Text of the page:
Nursing students’ knowledge and practice of infection control precautions: an educational intervention
Article first published online: 11 SEP 2009
© 2009 The Authors. Journal compilation © 2009 Blackwell Publishing Ltd
Journal of Advanced Nursing
Volume 65, Issue 10, pages 2142–2149, October 2009
How to Cite
Wu, C.-J., Gardner, G. and Chang, A. M. (2009), Nursing students’ knowledge and practice of infection control precautions: an educational intervention. Journal of Advanced Nursing, 65: 2142–2149. doi: 10.1111/j.1365-2648.2009.05079.x
- Issue published online: 11 SEP 2009
- Article first published online: 11 SEP 2009
- Accepted for publication 15 May 2009
- educational intervention;
- infection control precautions;
- nursing students;
- severe acute respiratory syndrome
Title. Nursing students’ knowledge and practice of infection control precautions: aneducational intervention.
Aim. This paper is a report of the effectiveness of a purpose-designed education program in improving undergraduate nursing students’ understanding and practice of infection control precautions.
Background. The severe acute respiratory syndrome outbreak in 2003 highlighted that healthcare workers were under-prepared for such an epidemic. While many in-service education sessions were arranged by institutions in response to the outbreak, preservice nursing education has overlooked preparation for handling such infectious disease epidemics.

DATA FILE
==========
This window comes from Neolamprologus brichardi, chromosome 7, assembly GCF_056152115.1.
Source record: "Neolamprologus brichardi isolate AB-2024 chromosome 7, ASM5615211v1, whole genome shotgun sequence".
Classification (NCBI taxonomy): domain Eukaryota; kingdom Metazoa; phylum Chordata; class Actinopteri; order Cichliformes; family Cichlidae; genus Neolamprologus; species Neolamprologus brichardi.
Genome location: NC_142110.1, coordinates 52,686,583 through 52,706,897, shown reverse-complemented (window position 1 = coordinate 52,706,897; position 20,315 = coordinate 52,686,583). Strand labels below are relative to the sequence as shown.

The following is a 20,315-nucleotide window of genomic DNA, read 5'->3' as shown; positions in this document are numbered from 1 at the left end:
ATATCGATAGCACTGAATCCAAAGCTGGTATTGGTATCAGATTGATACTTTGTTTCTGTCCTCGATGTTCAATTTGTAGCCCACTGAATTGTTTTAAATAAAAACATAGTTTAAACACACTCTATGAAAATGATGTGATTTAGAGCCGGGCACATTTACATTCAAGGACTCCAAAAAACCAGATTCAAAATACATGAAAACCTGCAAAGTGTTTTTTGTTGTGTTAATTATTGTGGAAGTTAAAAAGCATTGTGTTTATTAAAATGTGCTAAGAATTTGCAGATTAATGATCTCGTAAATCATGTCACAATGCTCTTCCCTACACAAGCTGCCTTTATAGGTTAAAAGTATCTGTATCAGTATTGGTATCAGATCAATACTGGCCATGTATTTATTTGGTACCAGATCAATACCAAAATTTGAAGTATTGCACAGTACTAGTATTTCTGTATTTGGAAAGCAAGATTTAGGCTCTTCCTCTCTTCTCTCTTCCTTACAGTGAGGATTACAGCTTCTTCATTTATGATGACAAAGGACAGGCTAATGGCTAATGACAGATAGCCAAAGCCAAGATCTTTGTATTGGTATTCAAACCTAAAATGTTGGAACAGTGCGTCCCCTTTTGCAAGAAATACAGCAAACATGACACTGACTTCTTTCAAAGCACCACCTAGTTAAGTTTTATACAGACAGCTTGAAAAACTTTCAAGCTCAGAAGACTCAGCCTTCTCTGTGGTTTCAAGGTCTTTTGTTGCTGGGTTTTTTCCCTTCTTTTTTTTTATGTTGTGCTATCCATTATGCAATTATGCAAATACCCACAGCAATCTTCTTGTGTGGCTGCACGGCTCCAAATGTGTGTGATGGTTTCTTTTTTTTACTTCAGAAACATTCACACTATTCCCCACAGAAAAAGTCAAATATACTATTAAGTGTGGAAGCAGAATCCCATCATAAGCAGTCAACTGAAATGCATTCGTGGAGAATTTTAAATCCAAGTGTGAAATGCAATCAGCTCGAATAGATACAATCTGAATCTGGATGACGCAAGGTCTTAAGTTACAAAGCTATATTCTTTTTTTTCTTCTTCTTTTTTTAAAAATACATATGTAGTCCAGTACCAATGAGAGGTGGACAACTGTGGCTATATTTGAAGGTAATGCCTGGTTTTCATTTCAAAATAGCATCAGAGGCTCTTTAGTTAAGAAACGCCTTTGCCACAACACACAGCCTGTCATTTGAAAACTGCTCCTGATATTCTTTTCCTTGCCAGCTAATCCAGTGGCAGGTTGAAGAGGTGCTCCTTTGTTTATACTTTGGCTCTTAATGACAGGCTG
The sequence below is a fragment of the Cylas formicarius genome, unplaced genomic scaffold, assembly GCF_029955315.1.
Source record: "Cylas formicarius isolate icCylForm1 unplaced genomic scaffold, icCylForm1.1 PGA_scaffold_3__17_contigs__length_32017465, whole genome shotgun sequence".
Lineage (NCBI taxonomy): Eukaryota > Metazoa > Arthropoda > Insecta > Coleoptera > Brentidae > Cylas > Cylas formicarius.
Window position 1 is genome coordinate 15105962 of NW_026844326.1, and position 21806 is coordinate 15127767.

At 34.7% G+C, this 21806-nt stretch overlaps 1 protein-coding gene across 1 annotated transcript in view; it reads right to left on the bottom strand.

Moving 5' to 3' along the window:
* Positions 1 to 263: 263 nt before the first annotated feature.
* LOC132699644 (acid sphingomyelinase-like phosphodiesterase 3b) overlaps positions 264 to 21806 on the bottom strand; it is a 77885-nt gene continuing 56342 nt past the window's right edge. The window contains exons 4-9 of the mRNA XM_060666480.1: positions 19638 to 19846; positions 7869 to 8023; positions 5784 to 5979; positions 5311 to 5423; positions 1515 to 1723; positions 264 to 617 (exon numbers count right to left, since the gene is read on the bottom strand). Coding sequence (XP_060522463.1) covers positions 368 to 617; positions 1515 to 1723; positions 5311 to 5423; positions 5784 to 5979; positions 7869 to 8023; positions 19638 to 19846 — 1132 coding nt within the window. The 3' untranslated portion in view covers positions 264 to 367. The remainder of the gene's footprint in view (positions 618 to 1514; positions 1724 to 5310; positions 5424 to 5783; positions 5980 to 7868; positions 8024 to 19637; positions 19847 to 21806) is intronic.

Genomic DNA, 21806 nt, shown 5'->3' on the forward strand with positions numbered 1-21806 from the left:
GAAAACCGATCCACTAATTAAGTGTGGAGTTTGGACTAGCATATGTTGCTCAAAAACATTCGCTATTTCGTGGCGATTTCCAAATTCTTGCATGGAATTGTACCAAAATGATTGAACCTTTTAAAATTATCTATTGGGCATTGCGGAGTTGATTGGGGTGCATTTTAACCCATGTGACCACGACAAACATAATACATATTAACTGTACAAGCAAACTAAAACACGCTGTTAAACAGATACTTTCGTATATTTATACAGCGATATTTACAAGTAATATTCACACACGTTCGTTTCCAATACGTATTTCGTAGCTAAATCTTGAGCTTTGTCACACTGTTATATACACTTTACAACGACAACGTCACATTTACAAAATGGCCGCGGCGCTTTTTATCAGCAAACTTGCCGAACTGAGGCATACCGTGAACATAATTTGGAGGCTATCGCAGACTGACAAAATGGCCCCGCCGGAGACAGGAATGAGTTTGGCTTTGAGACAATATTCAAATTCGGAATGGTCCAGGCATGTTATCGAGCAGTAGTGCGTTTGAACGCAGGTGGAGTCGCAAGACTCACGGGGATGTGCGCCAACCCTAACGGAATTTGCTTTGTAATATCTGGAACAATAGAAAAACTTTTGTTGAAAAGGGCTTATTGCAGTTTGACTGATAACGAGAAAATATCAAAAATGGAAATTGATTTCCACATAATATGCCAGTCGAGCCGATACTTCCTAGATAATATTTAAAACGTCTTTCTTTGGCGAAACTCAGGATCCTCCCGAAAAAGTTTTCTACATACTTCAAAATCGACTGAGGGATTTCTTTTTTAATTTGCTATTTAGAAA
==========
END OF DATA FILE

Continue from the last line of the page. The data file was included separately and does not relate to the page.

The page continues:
Method. A quasi-experimental design was used and a 16-hour, purpose-designed infection control education programme was implemented for preservice nursing students in southern Taiwan. Self-administered questionnaires were distributed at three time points during the period September 2005 to April 2006 to examine the sustainability and effectiveness of the intervention.
Results. A total of 175 preservice nursing students participated in the study. Following the education programme, students in the intervention group showed a statistically significant improvement across time in their knowledge of these precautions [F(2, 180) = 13·53, P < 0·001] and confidence in resolving infection-related issues [F(1·79, 168·95) = 3·24] when compared with those in the control group.
Conclusion. To improve nursing students’ capacity in responding to infectious epidemics, an educational programme that integrates the theme of infection precautions, learning theory and teaching strategies is recommended for all nursing institutes.